Nov. 7, 2019 - Health Canada has approved marketing of an external trial system for Axonics Modulation Technologies' rechargeable sacral neuromodulation system. (Business Wire)

Amputee's Prosthetic Hand Provides a Sense of Touch

Nov. 6, 2018 - An article describes the experience of the first hand amputee to receive a prosthesis that interfaces with sensory nerves to provide a sense of touch and grasp force. (FIU News)

Presentations Feature Neural Prosthetic and Rehabilitation Research

Nov. 6, 2018 - Presentations at the Society for Neuroscience dealt with neural stimulation systems for prosthetics and rehabilitation training to address blindness, amputation, stroke, and hand paralysis. (Science Daily)

Vestibular Electrical Stimulation is Being Explored to Restore Balance to Military Veterans

Nov. 5, 2018 - Researchers studying the effect of vestibular electrical stimulation on military veterans with balance deficits added an electrical noise pattern. They compared vets with healthy subjects to explore the potential therapeutic approach. (Science Daily)

A Reimbursement Coverage Decision Will Affect Phrenic Nerve Stimulation in an Outpatient Setting

Nov. 6, 2018 - The U.S. Centers for Medicare and Medicaid Services plans to extend a reimbursement, for phrenic nerve stimulation for central sleep apnea, into an outpatient setting, beginning in January 2019. (Sleep Review Magazine)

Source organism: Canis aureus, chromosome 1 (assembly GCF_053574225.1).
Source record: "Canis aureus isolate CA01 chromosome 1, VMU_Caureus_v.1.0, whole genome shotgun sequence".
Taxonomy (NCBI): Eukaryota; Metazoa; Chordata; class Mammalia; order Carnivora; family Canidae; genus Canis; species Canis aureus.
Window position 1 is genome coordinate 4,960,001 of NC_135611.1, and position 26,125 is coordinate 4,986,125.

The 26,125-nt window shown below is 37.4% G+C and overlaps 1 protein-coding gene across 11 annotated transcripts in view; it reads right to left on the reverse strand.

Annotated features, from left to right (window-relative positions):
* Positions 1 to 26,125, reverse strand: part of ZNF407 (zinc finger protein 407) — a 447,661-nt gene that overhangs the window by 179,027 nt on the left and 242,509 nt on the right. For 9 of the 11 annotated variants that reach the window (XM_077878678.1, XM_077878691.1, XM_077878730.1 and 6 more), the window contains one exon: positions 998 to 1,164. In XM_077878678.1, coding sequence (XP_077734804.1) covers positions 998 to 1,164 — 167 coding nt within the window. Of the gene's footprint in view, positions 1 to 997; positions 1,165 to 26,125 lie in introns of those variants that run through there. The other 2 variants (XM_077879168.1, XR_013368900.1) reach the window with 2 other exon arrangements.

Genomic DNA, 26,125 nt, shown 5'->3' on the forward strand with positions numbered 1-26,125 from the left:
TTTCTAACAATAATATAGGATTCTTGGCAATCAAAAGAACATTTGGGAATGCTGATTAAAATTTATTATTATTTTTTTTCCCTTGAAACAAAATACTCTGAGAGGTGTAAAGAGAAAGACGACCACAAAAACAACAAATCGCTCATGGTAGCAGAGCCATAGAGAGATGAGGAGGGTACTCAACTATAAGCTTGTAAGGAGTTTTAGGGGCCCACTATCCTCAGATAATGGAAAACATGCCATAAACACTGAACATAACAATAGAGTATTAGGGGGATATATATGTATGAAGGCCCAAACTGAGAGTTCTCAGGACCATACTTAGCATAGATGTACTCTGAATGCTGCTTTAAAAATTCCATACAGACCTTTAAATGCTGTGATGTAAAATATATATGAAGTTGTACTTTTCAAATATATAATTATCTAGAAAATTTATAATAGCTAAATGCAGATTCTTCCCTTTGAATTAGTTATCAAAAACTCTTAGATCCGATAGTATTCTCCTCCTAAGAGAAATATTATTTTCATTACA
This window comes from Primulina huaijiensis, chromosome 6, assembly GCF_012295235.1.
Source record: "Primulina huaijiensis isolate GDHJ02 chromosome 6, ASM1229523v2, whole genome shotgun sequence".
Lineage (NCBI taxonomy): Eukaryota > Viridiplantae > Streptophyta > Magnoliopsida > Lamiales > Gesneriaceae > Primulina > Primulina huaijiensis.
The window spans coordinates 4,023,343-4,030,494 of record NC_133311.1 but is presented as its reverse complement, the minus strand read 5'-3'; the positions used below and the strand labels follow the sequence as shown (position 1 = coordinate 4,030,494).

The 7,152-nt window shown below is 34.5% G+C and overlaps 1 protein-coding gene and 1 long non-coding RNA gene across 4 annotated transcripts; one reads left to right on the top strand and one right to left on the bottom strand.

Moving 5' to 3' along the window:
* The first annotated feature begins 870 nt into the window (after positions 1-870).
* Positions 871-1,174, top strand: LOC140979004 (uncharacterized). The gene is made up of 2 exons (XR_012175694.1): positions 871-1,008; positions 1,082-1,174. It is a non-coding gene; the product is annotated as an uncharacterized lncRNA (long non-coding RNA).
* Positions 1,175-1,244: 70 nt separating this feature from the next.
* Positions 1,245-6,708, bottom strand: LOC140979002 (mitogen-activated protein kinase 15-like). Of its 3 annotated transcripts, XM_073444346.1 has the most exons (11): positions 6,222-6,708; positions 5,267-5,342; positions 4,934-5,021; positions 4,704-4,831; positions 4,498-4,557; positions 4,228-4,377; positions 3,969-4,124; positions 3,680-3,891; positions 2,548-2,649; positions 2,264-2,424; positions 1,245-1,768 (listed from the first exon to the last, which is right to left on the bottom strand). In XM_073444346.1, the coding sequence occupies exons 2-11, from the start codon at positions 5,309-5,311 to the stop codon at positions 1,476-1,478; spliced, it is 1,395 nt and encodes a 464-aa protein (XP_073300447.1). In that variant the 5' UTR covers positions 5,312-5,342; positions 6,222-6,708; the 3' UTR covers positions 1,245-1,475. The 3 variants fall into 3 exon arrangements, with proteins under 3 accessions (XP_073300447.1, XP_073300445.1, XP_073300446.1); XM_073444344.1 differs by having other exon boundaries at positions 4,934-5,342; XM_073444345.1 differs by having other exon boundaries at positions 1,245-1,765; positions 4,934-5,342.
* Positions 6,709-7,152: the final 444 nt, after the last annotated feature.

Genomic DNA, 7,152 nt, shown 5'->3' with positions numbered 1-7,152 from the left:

Non-invasive Neurostimulation Device Receives Marketing Approval in Canada

Oct. 29, 2018 - Health Canada has given marketing authorization for Helius Medical Technologies' portable neuromodulation stimulator as an adjunctive aspect of physical therapy for balance deficits following traumatic brain injury. The company also announced a partnership with the Feinstein Institute for Medical Research for investigational use of the device at three rehabiliation treatment sites in New York. (Market Watch)

Device Company Prices Its Initial Public Offering

Article Surveys Advances in Neurostimulation Therapy for Chronic Pain

Oct. 24, 2018 - An article provides an overview of several different options or advances among implantable or minimally invasive neurostimulation devices for chronic pain, including their potential mechanisms. (Current Anesthesiology Reports)

Case series: Early Vagus Nerve Stimulation in Children with Treatment-Resistant Epilepsy

November 2018 - In a review of 45 consecutive cases of children being implanted before the age of five (14) or after (31), with a mean follow-up of about five years, authors found early implantation led to improved cognition and quality of life. They saw no differences in seizure reduction rates or reduction of antiepileptic drugs between the two groups. (Epilepsy & Behavior)

Waiting Patients Seek Increased Access to Deep Brain Stimulation in British Columbia